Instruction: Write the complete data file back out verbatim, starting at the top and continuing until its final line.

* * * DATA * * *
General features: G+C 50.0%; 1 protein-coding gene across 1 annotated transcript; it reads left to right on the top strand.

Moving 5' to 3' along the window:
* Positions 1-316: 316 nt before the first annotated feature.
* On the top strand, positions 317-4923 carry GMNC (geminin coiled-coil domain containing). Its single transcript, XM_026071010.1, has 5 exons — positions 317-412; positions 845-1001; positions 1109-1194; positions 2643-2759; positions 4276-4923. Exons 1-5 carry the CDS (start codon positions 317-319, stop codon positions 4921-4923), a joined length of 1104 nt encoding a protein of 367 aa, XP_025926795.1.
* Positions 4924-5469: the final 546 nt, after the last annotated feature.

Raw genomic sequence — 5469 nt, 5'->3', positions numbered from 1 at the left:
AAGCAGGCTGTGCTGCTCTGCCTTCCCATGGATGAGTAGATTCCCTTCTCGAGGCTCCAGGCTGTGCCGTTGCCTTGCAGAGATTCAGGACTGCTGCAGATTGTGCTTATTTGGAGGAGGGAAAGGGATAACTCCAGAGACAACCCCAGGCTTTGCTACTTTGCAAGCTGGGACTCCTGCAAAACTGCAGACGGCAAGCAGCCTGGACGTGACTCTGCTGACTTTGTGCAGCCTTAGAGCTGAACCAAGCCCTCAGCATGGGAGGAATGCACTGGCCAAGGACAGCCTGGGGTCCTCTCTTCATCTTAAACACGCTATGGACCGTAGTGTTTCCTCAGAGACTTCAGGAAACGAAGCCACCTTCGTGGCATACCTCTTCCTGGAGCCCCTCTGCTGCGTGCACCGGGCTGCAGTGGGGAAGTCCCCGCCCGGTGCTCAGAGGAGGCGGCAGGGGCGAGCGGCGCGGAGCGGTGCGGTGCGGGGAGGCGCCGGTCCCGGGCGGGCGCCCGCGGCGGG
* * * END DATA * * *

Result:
General features: G+C 50.0%; 1 protein-coding gene across 1 annotated transcript; it reads left to right on the top strand.

Moving 5' to 3' along the window:
* Positions 1-316: 316 nt before the first annotated feature.
* On the top strand, positions 317-4923 carry GMNC (geminin coiled-coil domain containing). Its single transcript, XM_026071010.1, has 5 exons — positions 317-412; positions 845-1001; positions 1109-1194; positions 2643-2759; positions 4276-4923. Exons 1-5 carry the CDS (start codon positions 317-319, stop codon positions 4921-4923), a joined length of 1104 nt encoding a protein of 367 aa, XP_025926795.1.
* Positions 4924-5469: the final 546 nt, after the last annotated feature.

Raw genomic sequence — 5469 nt, 5'->3', positions numbered from 1 at the left:
AAGCAGGCTGTGCTGCTCTGCCTTCCCATGGATGAGTAGATTCCCTTCTCGAGGCTCCAGGCTGTGCCGTTGCCTTGCAGAGATTCAGGACTGCTGCAGATTGTGCTTATTTGGAGGAGGGAAAGGGATAACTCCAGAGACAACCCCAGGCTTTGCTACTTTGCAAGCTGGGACTCCTGCAAAACTGCAGACGGCAAGCAGCCTGGACGTGACTCTGCTGACTTTGTGCAGCCTTAGAGCTGAACCAAGCCCTCAGCATGGGAGGAATGCACTGGCCAAGGACAGCCTGGGGTCCTCTCTTCATCTTAAACACGCTATGGACCGTAGTGTTTCCTCAGAGACTTCAGGAAACGAAGCCACCTTCGTGGCATACCTCTTCCTGGAGCCCCTCTGCTGCGTGCACCGGGCTGCAGTGGGGAAGTCCCCGCCCGGTGCTCAGAGGAGGCGGCAGGGGCGAGCGGCGCGGAGCGGTGCGGTGCGGGGAGGCGCCGGTCCCGGGCGGGCGCCCGCGGCGGG